In 2013, to the chagrin of the U.S. government, Edward Snowden broke America’s laws of secrecy in dramatic fashion, unveiling metaphorical heaps of the NSA’s classified documents to the public at large. As explained in a number of interviews from his Russian refuge, Snowden believed that the world’s people shouldn’t be supervised incessantly, finding it logical to break the ice on the NSA’s most caged initiatives. So, it should come as no surprise, that Snowden himself is a fan of blockchain technologies and crypto.
And as such, Snowden has cemented himself as someone that is near and dear to the hearts of diehard non-traditionalists, anarcho-capitalists, and zealot libertarians worldwide, a majority of which are advocates for blockchain and decentralized crypto assets.
Crypto Has Been Proven To Make Sense
Since Snowden fled to Russia for asylum, the world-renowned whistleblower has appeared in a number of interviews and talks around the globe. Keeping in mind that his views of the world are in-line with Bitcoin’s ethos and raison d’être, many have asked the former NSA contractor about his thoughts on blockchain technologies as a whole. And while he has briefly explained his conjectures on the matter, via a transcript outlining a blockchain-centric candid conversation between Edward Snowden and his legal counsel, it appears he knows more than he may let on.
Ben Wizner, Snowden’s personal lawyer, ashamedly asked the controversial figure about blockchain, noting that he “doesn’t really get it.” In an extended conversation, Snowden broke down the basic of a blockchain, conferring on what makes this newfangled data structure tick and, more importantly, the value of blockchains themselves.
Snowden, likening blockchains to a “new form of database,” gave Wizner a single word to exemplify the issue that blockchains solve — trust.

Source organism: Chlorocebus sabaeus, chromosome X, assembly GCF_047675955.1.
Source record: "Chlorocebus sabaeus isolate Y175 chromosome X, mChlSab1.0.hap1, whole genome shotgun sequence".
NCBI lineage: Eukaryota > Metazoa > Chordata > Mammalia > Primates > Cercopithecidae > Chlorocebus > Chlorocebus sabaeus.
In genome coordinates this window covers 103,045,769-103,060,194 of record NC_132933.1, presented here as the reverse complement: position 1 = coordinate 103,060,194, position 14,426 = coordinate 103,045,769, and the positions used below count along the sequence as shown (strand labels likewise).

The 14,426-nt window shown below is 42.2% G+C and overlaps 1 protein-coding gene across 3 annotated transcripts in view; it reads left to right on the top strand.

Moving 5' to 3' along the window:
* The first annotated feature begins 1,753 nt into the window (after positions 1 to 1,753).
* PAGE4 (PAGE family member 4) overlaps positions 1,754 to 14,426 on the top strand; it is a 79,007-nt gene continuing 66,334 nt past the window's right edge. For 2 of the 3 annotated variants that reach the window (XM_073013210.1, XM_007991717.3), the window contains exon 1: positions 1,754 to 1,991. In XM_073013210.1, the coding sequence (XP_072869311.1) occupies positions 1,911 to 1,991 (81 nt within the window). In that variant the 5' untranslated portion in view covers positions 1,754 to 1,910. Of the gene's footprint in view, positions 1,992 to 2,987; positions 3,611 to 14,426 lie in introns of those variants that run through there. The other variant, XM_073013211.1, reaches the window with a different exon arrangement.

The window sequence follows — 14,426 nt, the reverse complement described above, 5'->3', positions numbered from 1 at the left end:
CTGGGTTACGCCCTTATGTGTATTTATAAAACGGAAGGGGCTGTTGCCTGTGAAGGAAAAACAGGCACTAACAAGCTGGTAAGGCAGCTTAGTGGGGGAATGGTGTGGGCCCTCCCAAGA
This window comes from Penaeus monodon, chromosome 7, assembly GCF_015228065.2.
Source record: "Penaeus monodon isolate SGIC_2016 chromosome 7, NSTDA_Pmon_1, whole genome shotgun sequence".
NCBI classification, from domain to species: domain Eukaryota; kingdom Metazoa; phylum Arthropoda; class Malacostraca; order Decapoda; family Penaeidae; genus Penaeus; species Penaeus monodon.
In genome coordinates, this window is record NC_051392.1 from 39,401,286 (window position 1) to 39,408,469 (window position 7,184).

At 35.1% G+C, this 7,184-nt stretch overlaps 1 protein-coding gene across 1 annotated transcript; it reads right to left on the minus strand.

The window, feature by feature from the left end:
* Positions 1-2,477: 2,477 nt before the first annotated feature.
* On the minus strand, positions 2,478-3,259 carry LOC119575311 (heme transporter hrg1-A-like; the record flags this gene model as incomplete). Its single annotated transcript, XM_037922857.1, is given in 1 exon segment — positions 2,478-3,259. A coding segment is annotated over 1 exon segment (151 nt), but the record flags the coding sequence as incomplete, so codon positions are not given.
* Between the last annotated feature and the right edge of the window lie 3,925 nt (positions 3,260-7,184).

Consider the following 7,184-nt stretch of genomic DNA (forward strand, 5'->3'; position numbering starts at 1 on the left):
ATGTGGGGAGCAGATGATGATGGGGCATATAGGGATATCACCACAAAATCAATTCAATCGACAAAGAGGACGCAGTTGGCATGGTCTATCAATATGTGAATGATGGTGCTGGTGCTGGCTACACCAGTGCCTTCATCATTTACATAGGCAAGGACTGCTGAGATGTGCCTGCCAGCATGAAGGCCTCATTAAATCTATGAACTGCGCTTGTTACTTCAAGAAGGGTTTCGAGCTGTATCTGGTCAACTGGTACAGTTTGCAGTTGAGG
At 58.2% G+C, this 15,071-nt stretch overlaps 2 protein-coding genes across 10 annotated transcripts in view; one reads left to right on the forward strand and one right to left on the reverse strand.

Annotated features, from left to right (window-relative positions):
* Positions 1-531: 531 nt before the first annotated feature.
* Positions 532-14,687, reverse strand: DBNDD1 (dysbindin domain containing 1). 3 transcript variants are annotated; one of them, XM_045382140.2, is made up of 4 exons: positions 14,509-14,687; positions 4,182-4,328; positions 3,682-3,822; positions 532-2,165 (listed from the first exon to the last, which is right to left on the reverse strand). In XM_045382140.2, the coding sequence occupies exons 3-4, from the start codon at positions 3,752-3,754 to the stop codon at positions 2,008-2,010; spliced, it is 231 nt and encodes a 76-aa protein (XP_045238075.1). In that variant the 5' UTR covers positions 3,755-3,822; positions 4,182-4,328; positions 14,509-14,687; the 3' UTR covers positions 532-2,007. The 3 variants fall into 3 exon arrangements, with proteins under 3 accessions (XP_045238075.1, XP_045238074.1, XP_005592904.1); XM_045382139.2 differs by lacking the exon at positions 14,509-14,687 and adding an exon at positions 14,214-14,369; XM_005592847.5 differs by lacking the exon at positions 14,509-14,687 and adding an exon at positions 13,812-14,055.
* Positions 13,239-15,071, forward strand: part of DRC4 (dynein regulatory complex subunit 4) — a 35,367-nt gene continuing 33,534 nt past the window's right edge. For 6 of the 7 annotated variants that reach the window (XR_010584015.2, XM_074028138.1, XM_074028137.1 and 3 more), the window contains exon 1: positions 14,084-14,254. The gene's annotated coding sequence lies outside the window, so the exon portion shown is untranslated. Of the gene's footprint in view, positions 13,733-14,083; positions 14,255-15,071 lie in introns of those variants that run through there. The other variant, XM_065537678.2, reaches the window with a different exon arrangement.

Prior to 2008’s Great Recession, consumers blindly threw capital at centralized banks, presumably due to the fact that they trusted these institutions. But, as the crash began, sending millions into a state of financial disrepair and ruin, it became palpable that trusting centralized entities with data and money was a risky business. And hence, as alluded to by Snowden, the creation of Bitcoin, the world’s first bonafide blockchain network. The seeming libertarian noted:
“Imagine that instead of today’s world, where publicly important data is often held exclusively… it’s in a thousand places with a hundred jurisdictions. There is no takedown mechanism or other ‘let’s be evil’ button, and creating one requires a global consensus of, generally, at least 51 percent of the network in support of changing the rules.”
Wizner, taken slightly aback by Snowden’s technical explanation, posed an interesting question to his client, asking him if blockchain technologies can “weaken huge tech platform monopolies, like Amazon or Google?”
Snowden, remaining cautiously optimistic on the prospects of this innovation, said that for the “foreseeable future,” usurping such giants from their high horses through blockchain is nothing more than “wishful thinking.” However, he went on to acknowledge that “money is, of course, the best and most famous example of where blockchains have been proven to make sense,” leading him logically to the topic of Bitcoin.
Although he pointed out that cryptocurrencies, namely Bitcoin, have “limited fundamental value,” Snowden then eulogized Bitcoin for its scarcity, censorship-resistant, and borderless nature. However, he was tentative to call Bitcoin “private money,” but rather, the world’s first “free money,” which is valued by the need for transactions without intermediaries.
Keeping his penchant for privacy in mind, Snowden also brought up Monero and ZCash, alluding to his sentiment that he prefers the former because Monero is private by default.
While he may be touting his opinion that cryptocurrencies should hold value, Snowden’s views on blockchain aren’t all sunshine and rainbows. Concluding his comments, Snowden told his lawyer that Bitcoin’s current Proof of Work (PoW) consensus mechanism is flawed, adding that these protocols are “destructive and slants the game in favor of the rich,” while adding that the rise of blockchains may lead to an over-transparent world, where everything can be traced.
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